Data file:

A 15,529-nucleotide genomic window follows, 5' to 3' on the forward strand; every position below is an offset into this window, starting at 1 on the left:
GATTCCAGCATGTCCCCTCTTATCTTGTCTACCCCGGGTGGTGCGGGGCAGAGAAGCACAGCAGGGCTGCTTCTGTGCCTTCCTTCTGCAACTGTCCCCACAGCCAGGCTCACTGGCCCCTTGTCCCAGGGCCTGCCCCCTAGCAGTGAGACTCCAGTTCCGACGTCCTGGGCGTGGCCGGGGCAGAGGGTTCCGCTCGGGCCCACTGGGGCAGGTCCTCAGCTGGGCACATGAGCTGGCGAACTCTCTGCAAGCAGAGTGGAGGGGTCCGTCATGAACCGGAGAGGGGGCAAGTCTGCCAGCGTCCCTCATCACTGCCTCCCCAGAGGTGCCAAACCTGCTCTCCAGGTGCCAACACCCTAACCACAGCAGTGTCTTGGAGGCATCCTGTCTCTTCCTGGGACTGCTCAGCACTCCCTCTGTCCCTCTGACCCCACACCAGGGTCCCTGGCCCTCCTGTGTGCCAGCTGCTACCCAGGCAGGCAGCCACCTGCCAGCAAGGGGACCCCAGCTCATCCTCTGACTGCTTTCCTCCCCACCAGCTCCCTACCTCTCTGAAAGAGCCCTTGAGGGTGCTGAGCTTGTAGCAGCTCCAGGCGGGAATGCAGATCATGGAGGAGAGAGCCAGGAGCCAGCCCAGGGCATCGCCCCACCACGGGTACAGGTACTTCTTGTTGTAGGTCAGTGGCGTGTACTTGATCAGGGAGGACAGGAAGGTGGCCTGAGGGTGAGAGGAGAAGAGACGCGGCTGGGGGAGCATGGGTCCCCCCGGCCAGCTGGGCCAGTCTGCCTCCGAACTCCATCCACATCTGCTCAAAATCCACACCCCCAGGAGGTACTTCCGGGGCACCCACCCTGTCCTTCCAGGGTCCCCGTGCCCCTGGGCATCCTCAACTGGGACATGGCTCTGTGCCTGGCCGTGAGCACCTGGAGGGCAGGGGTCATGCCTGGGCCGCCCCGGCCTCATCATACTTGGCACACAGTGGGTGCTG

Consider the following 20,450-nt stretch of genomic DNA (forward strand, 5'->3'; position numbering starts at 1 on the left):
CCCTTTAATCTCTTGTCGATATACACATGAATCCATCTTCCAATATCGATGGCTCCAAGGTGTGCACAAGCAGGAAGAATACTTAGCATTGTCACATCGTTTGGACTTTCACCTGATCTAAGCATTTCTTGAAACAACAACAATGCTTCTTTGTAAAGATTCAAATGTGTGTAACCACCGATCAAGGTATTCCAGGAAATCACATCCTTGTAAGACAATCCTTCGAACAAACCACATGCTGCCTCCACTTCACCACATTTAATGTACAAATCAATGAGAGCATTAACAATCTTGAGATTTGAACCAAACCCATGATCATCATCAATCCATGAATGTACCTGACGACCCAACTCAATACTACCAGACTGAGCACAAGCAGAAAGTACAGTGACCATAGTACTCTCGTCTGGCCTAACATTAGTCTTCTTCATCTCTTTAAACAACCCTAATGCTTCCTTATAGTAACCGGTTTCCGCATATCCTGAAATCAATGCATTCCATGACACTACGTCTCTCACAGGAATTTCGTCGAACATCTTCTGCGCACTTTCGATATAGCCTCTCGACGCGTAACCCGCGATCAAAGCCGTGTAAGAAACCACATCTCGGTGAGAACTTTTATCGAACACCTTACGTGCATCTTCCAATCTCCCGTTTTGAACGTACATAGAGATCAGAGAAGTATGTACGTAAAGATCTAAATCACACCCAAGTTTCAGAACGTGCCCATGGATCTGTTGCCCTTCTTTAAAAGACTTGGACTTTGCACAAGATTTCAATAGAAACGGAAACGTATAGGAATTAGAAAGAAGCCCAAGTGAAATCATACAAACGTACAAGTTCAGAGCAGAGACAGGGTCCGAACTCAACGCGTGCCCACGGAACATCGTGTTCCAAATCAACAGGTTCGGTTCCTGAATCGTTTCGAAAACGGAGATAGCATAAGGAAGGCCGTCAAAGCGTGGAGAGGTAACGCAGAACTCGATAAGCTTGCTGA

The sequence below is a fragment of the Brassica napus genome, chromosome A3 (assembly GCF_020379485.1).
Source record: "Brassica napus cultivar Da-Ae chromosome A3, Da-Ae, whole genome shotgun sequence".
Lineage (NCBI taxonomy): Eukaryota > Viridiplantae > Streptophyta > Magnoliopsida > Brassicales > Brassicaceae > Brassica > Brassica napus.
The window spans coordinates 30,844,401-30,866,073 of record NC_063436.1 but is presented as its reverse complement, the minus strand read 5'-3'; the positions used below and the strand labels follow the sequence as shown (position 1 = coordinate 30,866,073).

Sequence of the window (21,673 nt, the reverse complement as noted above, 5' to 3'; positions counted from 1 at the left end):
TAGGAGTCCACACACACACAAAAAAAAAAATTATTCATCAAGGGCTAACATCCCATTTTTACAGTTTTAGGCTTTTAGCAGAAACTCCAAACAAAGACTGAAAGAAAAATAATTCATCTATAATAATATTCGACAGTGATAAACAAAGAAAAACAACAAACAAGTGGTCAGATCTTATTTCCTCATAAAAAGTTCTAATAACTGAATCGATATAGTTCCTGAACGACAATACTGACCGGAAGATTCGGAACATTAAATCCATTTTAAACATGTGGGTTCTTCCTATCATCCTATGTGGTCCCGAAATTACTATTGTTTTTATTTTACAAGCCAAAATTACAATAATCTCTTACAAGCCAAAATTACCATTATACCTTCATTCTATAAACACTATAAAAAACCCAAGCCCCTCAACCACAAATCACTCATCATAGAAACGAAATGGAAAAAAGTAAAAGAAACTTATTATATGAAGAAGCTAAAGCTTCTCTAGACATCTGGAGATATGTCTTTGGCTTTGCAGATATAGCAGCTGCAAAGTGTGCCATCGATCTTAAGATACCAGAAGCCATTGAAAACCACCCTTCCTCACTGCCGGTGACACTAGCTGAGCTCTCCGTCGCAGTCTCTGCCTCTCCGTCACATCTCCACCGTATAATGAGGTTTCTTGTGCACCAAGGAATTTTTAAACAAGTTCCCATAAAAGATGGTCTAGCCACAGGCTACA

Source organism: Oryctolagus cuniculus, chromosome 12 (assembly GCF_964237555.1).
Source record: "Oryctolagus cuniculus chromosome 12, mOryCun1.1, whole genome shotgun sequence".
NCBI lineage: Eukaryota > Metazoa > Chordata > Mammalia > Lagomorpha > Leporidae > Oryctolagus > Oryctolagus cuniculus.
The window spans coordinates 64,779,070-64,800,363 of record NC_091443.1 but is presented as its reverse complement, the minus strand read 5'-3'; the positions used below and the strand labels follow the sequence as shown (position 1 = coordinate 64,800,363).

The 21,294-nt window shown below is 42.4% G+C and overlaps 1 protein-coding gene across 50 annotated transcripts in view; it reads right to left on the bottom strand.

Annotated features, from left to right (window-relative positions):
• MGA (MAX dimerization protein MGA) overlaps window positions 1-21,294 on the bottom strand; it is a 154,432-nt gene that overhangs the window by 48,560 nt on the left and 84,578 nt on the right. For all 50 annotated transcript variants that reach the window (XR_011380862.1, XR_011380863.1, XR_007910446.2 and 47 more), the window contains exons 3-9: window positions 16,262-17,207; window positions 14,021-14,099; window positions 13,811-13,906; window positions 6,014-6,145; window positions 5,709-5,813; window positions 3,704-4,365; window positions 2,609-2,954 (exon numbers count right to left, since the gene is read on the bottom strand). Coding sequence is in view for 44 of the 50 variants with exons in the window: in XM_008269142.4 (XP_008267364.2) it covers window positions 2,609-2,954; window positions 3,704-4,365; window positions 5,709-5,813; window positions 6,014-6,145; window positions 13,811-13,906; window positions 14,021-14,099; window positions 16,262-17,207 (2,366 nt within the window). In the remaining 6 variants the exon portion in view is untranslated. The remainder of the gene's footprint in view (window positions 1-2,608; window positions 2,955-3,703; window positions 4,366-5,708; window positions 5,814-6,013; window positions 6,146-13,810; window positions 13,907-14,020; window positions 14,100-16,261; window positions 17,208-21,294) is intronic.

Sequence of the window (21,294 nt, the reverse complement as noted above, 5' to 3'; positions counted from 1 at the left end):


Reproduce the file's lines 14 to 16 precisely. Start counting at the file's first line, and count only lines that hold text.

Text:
The window spans coordinates 64,779,070-64,800,363 of record NC_091443.1 but is presented as its reverse complement, the minus strand read 5'-3'; the positions used below and the strand labels follow the sequence as shown (position 1 = coordinate 64,800,363).

The 21,294-nt window shown below is 42.4% G+C and overlaps 1 protein-coding gene across 50 annotated transcripts in view; it reads right to left on the bottom strand.

Annotated features, from left to right (window-relative positions):